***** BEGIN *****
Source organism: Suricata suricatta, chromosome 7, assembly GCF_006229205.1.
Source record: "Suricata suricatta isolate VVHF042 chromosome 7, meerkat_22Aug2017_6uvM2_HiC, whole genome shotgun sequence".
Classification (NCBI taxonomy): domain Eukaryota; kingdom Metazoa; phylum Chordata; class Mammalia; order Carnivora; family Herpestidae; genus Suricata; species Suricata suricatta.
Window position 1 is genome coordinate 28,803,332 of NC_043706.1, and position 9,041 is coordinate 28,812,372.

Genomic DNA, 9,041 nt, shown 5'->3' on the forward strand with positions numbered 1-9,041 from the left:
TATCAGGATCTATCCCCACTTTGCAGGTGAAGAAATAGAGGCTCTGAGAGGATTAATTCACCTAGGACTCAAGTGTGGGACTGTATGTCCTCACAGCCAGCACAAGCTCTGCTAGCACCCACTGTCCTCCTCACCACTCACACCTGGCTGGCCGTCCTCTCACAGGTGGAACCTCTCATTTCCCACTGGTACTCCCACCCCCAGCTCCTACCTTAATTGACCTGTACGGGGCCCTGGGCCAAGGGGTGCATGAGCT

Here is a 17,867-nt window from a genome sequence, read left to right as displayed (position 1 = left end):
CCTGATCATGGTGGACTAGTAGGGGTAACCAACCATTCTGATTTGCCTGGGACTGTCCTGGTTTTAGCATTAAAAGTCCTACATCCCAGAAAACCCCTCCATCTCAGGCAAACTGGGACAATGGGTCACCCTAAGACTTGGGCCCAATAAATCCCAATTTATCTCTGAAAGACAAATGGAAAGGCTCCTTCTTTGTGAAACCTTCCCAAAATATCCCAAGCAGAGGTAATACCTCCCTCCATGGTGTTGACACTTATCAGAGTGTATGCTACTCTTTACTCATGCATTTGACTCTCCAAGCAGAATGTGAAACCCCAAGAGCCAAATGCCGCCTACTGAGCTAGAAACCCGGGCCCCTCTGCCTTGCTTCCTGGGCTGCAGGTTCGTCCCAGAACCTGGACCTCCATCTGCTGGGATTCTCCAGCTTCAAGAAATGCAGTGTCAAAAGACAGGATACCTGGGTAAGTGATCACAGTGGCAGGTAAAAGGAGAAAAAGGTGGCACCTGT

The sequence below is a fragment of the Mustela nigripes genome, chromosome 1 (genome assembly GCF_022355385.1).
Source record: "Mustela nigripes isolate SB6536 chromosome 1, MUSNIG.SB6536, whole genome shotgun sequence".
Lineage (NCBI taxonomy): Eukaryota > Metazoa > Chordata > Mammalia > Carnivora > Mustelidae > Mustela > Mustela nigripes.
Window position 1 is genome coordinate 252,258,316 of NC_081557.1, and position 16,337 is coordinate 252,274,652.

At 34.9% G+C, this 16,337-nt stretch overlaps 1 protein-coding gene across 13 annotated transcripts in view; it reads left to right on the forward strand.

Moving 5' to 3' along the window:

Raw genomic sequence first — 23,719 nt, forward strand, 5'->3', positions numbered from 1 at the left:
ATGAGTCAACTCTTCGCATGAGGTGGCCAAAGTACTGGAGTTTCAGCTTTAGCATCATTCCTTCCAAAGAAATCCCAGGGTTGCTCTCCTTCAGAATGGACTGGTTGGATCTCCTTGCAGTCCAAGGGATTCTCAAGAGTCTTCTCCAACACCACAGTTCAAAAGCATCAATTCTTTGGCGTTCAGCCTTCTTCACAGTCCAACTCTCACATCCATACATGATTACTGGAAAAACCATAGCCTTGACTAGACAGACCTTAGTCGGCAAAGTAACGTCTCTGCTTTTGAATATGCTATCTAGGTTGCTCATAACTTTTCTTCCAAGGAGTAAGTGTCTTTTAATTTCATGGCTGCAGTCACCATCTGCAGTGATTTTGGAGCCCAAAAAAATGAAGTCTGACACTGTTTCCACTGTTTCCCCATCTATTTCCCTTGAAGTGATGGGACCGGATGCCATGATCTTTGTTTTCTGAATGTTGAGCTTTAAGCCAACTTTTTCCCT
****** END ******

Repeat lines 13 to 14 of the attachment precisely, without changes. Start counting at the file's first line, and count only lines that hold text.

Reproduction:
At 34.9% G+C, this 16,337-nt stretch overlaps 1 protein-coding gene across 13 annotated transcripts in view; it reads left to right on the forward strand.

Moving 5' to 3' along the window: